Here is a link to a great article entitled, “8 Things You Should Never Say to Your Kid.” These suggestions are applicable to intact families as well as those where the parents of the children are not living together, i.e. divorced, separated, never married, etc.
The following post was written by guest blogger Scott Morgan, a Texas divorce lawyer with the Morgan Law Firm.
Everybody agrees that children thrive in happy two-parent homes. Unfortunately, divorce is a reality for so many families. If you have children, divorce isn’t just the end of a relationship–it is the beginning of a new relationship as co-parents. In the aftermath of a divorce, ex-spouses need to refocus their energy into creating a new relationship that can help their children adjust to their new family circumstances. After practicing family law for nearly two decades I am convinced that if divorced parents would put their children’s interest first and co-parent with their ex (even if deep down, they really dislike him or her), there would be very little post-divorce litigation. Co-parents need to work together to raise happy, well-adjusted children in a stable environment. So here are my top tips on on how to effectively co-parent after divorce.
Tip #1 Leave the Pain of the Divorce Out Of Your Parenting
Your children did not ask for a divorce. Your children did not cause your divorce. Do not punish your children for the actions (or inaction) of your former spouse. Specifically, you should:
- If you need to vent about your former spouse, call a friend or a therapist–do not rely on your child to be a sounding board.
- Avoid taking it personally if (when) your child tells you they prefer something about your former spouse. It is all part of the adjustment.
- Keep negative feelings and statements about your ex-spouse to yourself. Sharing them with your child will only hurt your child.
Tip #2 Communicate with the Other Parent
There is never a circumstance where it is okay to use your child as a messenger or bearer of bad news. Act like an adult and find a way to communicate with your co-parent. See if any of the following ideas can make this easier:
- If you can’t effectively speak to each other, use email or a shared journal to write notes back and forth.
- Technology can help you keep shared calendars up to date. Put important dates on this calendar, and update as soon as you become aware of changes.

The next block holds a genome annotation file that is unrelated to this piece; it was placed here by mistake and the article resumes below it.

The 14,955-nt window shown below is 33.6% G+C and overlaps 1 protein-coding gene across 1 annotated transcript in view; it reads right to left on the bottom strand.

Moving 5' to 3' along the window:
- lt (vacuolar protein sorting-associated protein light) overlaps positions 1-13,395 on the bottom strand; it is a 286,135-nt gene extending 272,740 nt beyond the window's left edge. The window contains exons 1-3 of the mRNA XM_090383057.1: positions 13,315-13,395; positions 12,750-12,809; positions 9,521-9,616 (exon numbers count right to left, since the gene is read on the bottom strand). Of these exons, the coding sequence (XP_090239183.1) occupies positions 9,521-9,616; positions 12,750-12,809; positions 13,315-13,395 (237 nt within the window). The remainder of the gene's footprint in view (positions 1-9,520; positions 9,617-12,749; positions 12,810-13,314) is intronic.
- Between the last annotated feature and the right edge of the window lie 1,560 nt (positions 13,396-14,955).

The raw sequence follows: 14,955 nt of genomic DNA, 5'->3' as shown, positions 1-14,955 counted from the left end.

- Make sure your co-parent has up to date contact information, including cell phone and email, whenever possible.
- Be sure to share information about school events, birthday parties, and sporting events. Give your co-parent enough notice that they can make make proper arrangements.
Tip #3 Treat the Other Parent With Respect, Whether Deserved or Not
If you are going to have an effective co-parenting relationship with your ex it is crucial that you treat that person with respect. As soon as they feel disrespected by you they are much less likely to be reasonable, to communicate with you, or to do any of the other things necessary for an effective relationship. Then you will be less likely to communicate with them and a vicious cycle has begun. Avoid this negative process by treating the other parent with respect. If it helps, try to deal with them as you would a difficult co-worker.
Co-parenting is not always easy, but it is much easier than the alternative of constantly fighting with your former spouse. The more you can work with your ex to establish an effective co-parenting relationship, the happier your children will be. I’m sure your children’s happiness is something you can both agree on.
You can see more divorce articles and videos on the Morgan Law Firm’s Austin divorce blog.
For those of you who follow the television show Glee, you may be familiar with the story line by which the biological child of Quinn and Puck was given up for adoption and adopted by Rachel’s biological mother, Shelby, who had placed Rachel for adoption 16 or so years earlier. In a recent episode, Shelby indicated that she wanted Quinn and Puck to be a part of the child’s life. Later in that same episode, Quinn indicated that she was going to get her child back. This episode raised several interesting issues from the perspective of current Pennsylvania law.
When a child is adopted, unless it is a step-parent adoption, the rights of the biological parents are terminated. That would mean that Puck and Quinn, in the eyes of the Court, are no longer the parents of baby Elizabeth. In most instances, this is a two (2) step process. First, the parental rights of the child are terminated. Those rights can be terminated voluntarily or involuntarily. I would suspect that the biological parents’ rights would have been terminated by agreement, i.e. Quinn and Puck had each voluntarily agreed to have his or her parental rights terminated. Under Pennsylvania law, each parent would have to sign his or her own consent to termination of rights. After the hearing on the termination of parental rights, then there would be a hearing when Shelby would have adopted the child. As part of the adoption process, the Court’s order provides for the modification of the child’s birth certificate to reflect the adoptive parents as the child’s birth parents.